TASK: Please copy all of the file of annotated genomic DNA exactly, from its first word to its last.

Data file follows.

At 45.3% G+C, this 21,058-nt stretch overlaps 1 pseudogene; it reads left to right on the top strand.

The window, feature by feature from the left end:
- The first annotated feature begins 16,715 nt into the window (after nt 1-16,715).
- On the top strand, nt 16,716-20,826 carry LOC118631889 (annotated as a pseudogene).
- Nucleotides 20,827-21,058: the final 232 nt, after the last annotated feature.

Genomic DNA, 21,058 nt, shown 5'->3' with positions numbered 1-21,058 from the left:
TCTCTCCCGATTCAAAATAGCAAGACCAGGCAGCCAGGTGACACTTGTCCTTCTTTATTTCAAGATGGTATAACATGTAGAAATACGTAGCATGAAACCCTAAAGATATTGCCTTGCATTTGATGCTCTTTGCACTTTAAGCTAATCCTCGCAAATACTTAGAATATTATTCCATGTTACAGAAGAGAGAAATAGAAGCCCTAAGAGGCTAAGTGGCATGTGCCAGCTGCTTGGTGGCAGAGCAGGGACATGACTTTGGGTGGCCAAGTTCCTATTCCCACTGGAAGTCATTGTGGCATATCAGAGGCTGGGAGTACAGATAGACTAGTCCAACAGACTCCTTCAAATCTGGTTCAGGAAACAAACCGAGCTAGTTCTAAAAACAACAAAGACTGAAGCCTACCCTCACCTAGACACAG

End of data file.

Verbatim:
At 45.3% G+C, this 21,058-nt stretch overlaps 1 pseudogene; it reads left to right on the top strand.

The window, feature by feature from the left end:
- The first annotated feature begins 16,715 nt into the window (after nt 1-16,715).
- On the top strand, nt 16,716-20,826 carry LOC118631889 (annotated as a pseudogene).
- Nucleotides 20,827-21,058: the final 232 nt, after the last annotated feature.

Genomic DNA, 21,058 nt, shown 5'->3' with positions numbered 1-21,058 from the left:
TCTCTCCCGATTCAAAATAGCAAGACCAGGCAGCCAGGTGACACTTGTCCTTCTTTATTTCAAGATGGTATAACATGTAGAAATACGTAGCATGAAACCCTAAAGATATTGCCTTGCATTTGATGCTCTTTGCACTTTAAGCTAATCCTCGCAAATACTTAGAATATTATTCCATGTTACAGAAGAGAGAAATAGAAGCCCTAAGAGGCTAAGTGGCATGTGCCAGCTGCTTGGTGGCAGAGCAGGGACATGACTTTGGGTGGCCAAGTTCCTATTCCCACTGGAAGTCATTGTGGCATATCAGAGGCTGGGAGTACAGATAGACTAGTCCAACAGACTCCTTCAAATCTGGTTCAGGAAACAAACCGAGCTAGTTCTAAAAACAACAAAGACTGAAGCCTACCCTCACCTAGACACAG